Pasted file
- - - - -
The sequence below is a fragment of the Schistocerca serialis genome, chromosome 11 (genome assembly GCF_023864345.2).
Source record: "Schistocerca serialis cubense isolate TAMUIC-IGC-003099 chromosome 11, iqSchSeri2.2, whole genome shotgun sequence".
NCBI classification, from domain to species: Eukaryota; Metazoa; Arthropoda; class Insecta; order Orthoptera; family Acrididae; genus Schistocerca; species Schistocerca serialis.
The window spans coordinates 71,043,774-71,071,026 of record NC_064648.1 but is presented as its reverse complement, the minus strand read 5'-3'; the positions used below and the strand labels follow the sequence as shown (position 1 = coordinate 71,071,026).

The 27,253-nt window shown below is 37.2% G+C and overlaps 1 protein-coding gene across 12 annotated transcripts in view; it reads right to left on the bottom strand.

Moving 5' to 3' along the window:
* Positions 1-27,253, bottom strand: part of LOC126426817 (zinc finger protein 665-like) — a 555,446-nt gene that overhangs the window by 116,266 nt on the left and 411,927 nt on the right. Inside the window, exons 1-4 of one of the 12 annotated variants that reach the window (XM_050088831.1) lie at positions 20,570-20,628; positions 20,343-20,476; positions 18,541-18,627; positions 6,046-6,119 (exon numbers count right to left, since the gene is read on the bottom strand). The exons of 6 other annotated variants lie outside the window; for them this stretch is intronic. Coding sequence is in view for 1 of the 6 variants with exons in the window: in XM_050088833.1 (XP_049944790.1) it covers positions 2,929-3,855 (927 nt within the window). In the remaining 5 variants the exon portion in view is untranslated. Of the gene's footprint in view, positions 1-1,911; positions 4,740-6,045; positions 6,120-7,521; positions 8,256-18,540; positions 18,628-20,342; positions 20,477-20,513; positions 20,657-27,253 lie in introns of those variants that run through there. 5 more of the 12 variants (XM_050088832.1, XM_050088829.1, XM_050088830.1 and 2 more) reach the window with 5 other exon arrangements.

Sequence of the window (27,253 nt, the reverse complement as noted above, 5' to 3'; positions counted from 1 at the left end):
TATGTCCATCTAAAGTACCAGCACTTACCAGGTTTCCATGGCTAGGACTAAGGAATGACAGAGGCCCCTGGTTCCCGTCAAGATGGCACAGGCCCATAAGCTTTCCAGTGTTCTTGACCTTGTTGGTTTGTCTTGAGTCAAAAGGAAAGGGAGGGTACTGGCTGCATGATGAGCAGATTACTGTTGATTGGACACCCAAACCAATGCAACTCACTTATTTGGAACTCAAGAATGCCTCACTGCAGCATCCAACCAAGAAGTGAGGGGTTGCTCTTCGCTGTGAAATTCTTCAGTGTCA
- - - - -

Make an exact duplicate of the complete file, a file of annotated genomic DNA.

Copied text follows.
The sequence below is a fragment of the Schistocerca serialis genome, chromosome 11 (genome assembly GCF_023864345.2).
Source record: "Schistocerca serialis cubense isolate TAMUIC-IGC-003099 chromosome 11, iqSchSeri2.2, whole genome shotgun sequence".
NCBI classification, from domain to species: Eukaryota; Metazoa; Arthropoda; class Insecta; order Orthoptera; family Acrididae; genus Schistocerca; species Schistocerca serialis.
The window spans coordinates 71,043,774-71,071,026 of record NC_064648.1 but is presented as its reverse complement, the minus strand read 5'-3'; the positions used below and the strand labels follow the sequence as shown (position 1 = coordinate 71,071,026).

The 27,253-nt window shown below is 37.2% G+C and overlaps 1 protein-coding gene across 12 annotated transcripts in view; it reads right to left on the bottom strand.

Moving 5' to 3' along the window:
* Positions 1-27,253, bottom strand: part of LOC126426817 (zinc finger protein 665-like) — a 555,446-nt gene that overhangs the window by 116,266 nt on the left and 411,927 nt on the right. Inside the window, exons 1-4 of one of the 12 annotated variants that reach the window (XM_050088831.1) lie at positions 20,570-20,628; positions 20,343-20,476; positions 18,541-18,627; positions 6,046-6,119 (exon numbers count right to left, since the gene is read on the bottom strand). The exons of 6 other annotated variants lie outside the window; for them this stretch is intronic. Coding sequence is in view for 1 of the 6 variants with exons in the window: in XM_050088833.1 (XP_049944790.1) it covers positions 2,929-3,855 (927 nt within the window). In the remaining 5 variants the exon portion in view is untranslated. Of the gene's footprint in view, positions 1-1,911; positions 4,740-6,045; positions 6,120-7,521; positions 8,256-18,540; positions 18,628-20,342; positions 20,477-20,513; positions 20,657-27,253 lie in introns of those variants that run through there. 5 more of the 12 variants (XM_050088832.1, XM_050088829.1, XM_050088830.1 and 2 more) reach the window with 5 other exon arrangements.

Sequence of the window (27,253 nt, the reverse complement as noted above, 5' to 3'; positions counted from 1 at the left end):
TATGTCCATCTAAAGTACCAGCACTTACCAGGTTTCCATGGCTAGGACTAAGGAATGACAGAGGCCCCTGGTTCCCGTCAAGATGGCACAGGCCCATAAGCTTTCCAGTGTTCTTGACCTTGTTGGTTTGTCTTGAGTCAAAAGGAAAGGGAGGGTACTGGCTGCATGATGAGCAGATTACTGTTGATTGGACACCCAAACCAATGCAACTCACTTATTTGGAACTCAAGAATGCCTCACTGCAGCATCCAACCAAGAAGTGAGGGGTTGCTCTTCGCTGTGAAATTCTTCAGTGTCA